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Whereas the mainstay of treatment of lymphedema and other lymphatic disorders has long been non-operative, there is, nonetheless, a century of history of attempts to simplify management and improve patient outcomes using a variety of surgical approaches. These have included efforts to remove unsightly tissue overgrowth and lymphatic tumor masses; promote lymph drainage through prelymphatic tissue channels, skin flaps, and omental transplants; and reroute obstructed lymph flow through direct lymphatic and lymph node shunts back into the venous system. Recent advances in microsurgery, refinements in noninvasive dynamic lymphatic system imaging, and improved approaches to resection have built upon this historic tradition and the contributions of pioneering surgical lymphologists to make lymphatic microsurgery and surgery of lymphatic disorders an increasingly important, safe, and practical option in these chronic vexing disfiguring, disabling, and at times, life-threatening congenital and acquired conditions. Moreover, future improvements in the scope and outcome of these procedures include minimally invasive and robotic approaches possibly coupled along with tissue engineering and stem cell and tissue transplantation. These improvements, and ultimately fetal restitution or reconstruction, to prevent or treat these lymphatic disorders will require both the intellect and skill of surgeons on research teams and in clinical multimodal management.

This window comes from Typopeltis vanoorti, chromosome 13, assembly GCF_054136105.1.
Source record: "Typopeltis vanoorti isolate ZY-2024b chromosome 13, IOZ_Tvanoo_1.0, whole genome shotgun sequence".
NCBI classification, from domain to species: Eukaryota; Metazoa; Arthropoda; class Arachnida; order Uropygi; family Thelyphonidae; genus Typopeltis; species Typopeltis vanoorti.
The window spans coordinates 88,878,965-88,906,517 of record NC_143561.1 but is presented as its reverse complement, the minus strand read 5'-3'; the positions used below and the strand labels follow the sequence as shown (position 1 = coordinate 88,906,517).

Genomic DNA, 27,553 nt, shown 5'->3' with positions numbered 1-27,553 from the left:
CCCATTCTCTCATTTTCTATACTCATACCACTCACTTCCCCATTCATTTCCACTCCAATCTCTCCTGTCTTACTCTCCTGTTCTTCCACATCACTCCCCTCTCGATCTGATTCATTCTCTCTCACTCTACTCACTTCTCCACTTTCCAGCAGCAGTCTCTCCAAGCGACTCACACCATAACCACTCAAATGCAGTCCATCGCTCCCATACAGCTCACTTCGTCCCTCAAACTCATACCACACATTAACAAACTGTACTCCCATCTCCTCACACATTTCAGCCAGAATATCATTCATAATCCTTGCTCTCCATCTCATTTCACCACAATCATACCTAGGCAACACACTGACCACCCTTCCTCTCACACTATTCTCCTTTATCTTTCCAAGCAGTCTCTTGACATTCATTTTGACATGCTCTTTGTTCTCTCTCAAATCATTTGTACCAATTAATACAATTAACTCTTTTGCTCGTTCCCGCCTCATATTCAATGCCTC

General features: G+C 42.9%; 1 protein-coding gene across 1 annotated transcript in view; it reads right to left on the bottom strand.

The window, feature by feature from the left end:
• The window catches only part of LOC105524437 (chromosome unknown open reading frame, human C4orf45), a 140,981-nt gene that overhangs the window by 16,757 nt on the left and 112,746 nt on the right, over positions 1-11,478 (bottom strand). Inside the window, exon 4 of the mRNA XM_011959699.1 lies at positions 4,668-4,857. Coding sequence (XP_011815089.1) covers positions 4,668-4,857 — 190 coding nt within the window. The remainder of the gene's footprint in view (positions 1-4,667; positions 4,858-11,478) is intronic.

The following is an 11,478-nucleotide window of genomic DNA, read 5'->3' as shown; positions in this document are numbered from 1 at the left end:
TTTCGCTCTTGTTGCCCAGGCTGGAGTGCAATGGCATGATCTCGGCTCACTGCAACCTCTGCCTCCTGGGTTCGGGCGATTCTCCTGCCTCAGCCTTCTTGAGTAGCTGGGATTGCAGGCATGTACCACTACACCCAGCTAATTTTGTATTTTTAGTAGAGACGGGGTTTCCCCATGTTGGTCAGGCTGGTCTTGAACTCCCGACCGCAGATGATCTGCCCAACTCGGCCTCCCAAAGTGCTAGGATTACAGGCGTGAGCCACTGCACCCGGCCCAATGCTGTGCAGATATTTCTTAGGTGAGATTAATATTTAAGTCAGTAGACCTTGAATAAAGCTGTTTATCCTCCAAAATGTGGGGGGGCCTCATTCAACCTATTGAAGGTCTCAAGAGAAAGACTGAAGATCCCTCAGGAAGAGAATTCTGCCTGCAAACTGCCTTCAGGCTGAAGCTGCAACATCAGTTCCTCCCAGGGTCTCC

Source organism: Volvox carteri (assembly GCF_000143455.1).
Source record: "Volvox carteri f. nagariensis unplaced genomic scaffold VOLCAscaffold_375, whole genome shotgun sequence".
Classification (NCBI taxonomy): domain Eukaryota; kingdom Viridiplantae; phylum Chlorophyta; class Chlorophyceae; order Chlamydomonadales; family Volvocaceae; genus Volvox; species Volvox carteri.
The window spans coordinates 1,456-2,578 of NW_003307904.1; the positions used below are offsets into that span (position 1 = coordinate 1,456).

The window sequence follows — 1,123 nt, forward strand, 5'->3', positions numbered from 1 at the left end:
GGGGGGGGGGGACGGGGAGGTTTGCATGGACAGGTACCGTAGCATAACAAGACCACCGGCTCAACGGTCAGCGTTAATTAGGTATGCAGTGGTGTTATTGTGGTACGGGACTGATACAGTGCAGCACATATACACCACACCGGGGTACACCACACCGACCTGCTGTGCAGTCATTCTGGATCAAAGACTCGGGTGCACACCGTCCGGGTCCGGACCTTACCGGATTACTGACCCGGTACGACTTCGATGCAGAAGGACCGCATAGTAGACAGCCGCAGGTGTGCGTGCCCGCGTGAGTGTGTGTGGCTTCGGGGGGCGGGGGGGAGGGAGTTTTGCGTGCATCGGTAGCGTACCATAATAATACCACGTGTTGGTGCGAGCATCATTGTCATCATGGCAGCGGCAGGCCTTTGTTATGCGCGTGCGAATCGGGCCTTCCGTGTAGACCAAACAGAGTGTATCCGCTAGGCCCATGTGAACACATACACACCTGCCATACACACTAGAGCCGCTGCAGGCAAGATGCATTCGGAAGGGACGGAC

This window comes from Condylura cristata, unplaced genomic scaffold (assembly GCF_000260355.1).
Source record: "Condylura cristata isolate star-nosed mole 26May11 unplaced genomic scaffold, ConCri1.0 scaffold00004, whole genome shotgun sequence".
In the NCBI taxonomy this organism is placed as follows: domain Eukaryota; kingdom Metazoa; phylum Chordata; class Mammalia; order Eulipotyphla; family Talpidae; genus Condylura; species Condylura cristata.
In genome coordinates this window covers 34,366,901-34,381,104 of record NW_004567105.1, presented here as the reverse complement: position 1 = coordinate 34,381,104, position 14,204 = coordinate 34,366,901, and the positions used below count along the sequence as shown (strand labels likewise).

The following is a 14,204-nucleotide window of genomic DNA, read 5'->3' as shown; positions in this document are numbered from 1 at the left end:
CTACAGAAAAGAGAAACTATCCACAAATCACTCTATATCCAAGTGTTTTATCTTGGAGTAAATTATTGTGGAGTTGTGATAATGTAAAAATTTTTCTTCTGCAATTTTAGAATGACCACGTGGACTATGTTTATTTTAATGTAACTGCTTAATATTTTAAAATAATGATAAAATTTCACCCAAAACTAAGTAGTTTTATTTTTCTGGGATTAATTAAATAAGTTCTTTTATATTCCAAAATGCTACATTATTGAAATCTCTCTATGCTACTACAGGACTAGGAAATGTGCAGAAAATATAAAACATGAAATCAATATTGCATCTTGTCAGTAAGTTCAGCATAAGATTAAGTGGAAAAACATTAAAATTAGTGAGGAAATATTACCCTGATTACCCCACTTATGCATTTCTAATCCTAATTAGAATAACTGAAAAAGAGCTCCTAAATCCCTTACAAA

Operations for the treatment of patients with lymphatic disorders can be traced back to 1908 when Handley1 described his technique of "lymphangioplasty," consisting of running silk threads subcutaneously in an effort to provide a conduit for lymphatic drainage. The procedure was eventually abandoned because postoperative infection and spontaneous extrusion of the implanted foreign material commonly occurred. Shortly after this, in 1912, Kondoleon2 introduced the predominant surgical procedure for lymphedema that would be used for 50 years thereafter. He based the procedure named after him on observations in dogs that lymph flow passed through the muscular system and drained through the subcutaneous tissue and that furthermore, in human elephantiasis, that fascia was unusually hard, thickened, and fixed to the surrounding adipose tissue.3 The Kondoleon procedure, which consists of a wide excision of the fascia with a concomitant partial excision of the hypertrophic adipose tissue, was hailed as a unique advance in surgical treatment for patients with elephantiasis at the 1918 American Medical Association meeting4 and was widely used by leading surgeons around the world up until the 1960s. Other excisional operations, such as Charles' total resection of subcutaneous tissue,5 Thompson's subfascial drainage of a scarified skin flap,6 and Servelle's total surface lymphangiectomy,7 also aimed at removing excess tissue to decrease volume of the swollen extremity.8,9,10,11,12,13,14,15,16 However, prolonged hospitalization, poor wound healing, long surgical scars, sensory nerve loss, residual edema of the foot and ankle, and poor cosmetic results have been important problems resulting from these major debulking operations. Their use today is largely restricted to ...

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